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There are a couple of points about America's impending military attack against Syria that I'd like to discuss, if I may:

1. We have NO confirmation of who is responsible for the supposed chemical weapons attack, or whether it actually was a chemical weapons attack. The UN inspectors sent into Syria to investigate this are there only to determine the latter, not the former. The US government has been making repeated claims to the contrary (see Kerry's quote, etc.) without providing publicly the evidence they claim to have. Sound familiar? It's the same thing that happened with Iraq in 2003.

2. The key talking point that the Obama Administration and the State Department are pushing to indicate Assad's guilt (therefore justifying an air strike) is that his regime supposedly delayed UN inspectors from coming in to the country to inspect the bomb site. This is a lie. The UN issued a press release to the media last Thursday indicating their desire to request access to the bomb site, but didn't issue the formal request until Saturday, when Angela King delivered it personally to leaders in Damascus. The request was granted on Sunday, and inspections began Monday. That's hardly delayed action, by any standards. When pressed by reporters during a press conference earlier this week, a UN spokesperson called this a question of 'semantics', but when speaking on issues of diplomacy, semantics is everything.

3. If the US decides to launch air strikes into Syria without authorization from the UN Security Council, then they are breaking the law. Period. Many are citing the 1999 'Kosovo Precedent' as justification for our involvement, where we bypassed the UN Security Council and instead conferred with NATO High Command over military action in Serbia, who, unsurprisingly, gave us 'authorization' to attack Kosovo. They had no right to do so, and that act is as illegal now as it was then. Using that as an excuse to attack another country, for whatever reason, would make us hypocrites, and war criminals.

Not as if any of this is going to stop America from doing whatever the hell it wants, especially since the UN will likely not actually challenge our actions if we go through with them. As much as I know it would hurt us, I hope that, if America does bomb Syria, we feel the heat from China over it in the form of trade sanctions and embargoes. China stands staunchly in opposition with Russia against any military intervention in Syria, and while Russia has little power over us at this point, China sure as hell does in the form of manufacturing interests. As they emerging as a new force on the world stage, they've yet to flex that power, but I'd be hard-pressed to disagree over the justification to do so if America decides to play "Cowboys and Muslims" once again.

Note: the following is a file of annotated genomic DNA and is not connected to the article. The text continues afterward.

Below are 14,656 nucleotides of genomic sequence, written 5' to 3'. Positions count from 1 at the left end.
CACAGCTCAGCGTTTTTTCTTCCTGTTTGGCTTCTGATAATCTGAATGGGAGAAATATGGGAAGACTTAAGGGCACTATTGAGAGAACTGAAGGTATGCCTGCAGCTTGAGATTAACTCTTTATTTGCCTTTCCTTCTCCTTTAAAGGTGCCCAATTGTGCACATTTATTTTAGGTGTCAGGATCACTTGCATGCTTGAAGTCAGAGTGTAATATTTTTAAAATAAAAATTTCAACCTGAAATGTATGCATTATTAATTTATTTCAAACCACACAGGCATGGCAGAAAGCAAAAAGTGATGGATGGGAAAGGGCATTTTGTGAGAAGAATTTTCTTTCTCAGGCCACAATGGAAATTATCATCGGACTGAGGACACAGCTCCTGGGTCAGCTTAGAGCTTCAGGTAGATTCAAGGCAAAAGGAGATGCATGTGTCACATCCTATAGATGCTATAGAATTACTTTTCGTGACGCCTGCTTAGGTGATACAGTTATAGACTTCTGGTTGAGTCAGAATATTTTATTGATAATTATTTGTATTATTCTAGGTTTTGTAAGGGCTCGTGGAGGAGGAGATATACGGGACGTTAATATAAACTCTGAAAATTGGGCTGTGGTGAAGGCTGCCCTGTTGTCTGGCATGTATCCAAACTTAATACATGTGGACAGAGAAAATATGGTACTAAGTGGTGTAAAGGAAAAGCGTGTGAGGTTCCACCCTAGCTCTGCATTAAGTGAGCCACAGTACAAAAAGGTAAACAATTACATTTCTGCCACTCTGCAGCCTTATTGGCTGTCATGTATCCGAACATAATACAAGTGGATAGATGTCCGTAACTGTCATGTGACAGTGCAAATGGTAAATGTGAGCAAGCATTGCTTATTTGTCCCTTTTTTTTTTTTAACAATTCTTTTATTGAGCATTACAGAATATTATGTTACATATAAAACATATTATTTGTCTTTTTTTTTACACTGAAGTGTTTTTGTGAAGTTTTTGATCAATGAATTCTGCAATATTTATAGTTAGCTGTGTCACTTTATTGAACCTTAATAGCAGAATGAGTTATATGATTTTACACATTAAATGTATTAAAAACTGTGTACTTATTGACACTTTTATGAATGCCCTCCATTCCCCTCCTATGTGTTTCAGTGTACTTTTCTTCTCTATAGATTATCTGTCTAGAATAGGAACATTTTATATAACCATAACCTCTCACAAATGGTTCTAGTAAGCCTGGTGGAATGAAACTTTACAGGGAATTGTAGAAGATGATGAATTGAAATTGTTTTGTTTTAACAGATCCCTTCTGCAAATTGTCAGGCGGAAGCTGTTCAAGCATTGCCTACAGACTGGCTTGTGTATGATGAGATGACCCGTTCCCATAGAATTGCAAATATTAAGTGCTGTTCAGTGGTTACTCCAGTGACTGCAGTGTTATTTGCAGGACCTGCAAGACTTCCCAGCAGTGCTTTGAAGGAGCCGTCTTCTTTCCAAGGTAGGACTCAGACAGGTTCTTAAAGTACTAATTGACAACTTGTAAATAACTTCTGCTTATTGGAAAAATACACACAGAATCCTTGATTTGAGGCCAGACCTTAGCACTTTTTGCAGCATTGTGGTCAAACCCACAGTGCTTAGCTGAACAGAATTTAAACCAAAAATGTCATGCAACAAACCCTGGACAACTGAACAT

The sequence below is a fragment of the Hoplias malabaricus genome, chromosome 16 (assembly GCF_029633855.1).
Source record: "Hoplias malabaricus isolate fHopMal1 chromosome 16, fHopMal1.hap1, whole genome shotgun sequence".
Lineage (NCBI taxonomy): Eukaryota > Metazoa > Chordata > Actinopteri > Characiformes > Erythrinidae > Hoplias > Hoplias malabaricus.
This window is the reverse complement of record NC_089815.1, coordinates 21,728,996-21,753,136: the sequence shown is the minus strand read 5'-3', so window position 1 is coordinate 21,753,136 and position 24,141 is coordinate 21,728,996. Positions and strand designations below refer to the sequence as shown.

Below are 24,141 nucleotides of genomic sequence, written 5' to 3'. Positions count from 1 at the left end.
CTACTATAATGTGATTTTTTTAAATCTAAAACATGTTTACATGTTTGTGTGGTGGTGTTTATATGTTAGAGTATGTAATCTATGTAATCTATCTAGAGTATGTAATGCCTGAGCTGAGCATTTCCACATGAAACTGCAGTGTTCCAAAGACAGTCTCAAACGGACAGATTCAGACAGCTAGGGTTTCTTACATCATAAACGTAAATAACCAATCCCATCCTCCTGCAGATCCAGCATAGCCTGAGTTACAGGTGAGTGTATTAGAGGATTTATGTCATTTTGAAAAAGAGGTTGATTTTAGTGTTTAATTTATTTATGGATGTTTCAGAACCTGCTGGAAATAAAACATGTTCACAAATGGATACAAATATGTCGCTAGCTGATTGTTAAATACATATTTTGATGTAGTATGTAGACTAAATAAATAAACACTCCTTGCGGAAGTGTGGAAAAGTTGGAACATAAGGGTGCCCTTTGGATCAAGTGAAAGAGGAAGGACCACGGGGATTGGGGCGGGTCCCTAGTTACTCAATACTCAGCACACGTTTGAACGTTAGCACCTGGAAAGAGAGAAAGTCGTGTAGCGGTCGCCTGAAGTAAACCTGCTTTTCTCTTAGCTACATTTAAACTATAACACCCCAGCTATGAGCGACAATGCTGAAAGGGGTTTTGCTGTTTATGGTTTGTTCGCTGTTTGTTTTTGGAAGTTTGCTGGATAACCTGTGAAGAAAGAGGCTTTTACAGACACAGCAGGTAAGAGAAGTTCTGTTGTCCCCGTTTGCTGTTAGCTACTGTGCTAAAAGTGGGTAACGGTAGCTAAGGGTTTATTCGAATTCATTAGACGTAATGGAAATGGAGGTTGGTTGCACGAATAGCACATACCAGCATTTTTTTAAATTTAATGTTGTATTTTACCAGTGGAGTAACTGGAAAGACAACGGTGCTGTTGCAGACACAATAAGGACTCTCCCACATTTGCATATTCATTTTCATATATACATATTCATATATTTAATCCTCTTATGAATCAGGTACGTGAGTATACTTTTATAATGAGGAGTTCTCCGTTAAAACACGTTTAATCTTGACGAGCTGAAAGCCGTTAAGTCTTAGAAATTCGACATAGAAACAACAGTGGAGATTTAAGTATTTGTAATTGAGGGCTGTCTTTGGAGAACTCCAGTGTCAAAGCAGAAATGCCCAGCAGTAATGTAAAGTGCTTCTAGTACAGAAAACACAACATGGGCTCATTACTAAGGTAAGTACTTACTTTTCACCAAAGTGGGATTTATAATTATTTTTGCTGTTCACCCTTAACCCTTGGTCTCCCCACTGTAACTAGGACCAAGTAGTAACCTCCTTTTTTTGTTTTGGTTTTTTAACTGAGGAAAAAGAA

Those who say that military intervention in Syria is the only remaining option, no matter how many regretful noises they make, are lying to you. There are still other options on the table, and we need to actively pursue them, else we bring about massive destabilization to the entire Middle Eastern region, and drag ourselves into yet another costly, prolonged military engagement.

Democracy Now! has been doing great reporting on Syria, and earlier this week Institute for Policy Studies fellow Phyllis Bennis appeared on their show to talk about many of the things I've just outlined above. Here's the video:

Despite all of our best efforts, I legitimately fear that history will repeat itself in the Middle East before the previous era of engagement has even drawn to a close. At least some comfort can be taken in the knowledge there is a contingent of journalists, activists, and pundits desperately attempting to forestall what appears to be an inevitability.


Do you think the U.S. should use military force in Syria?

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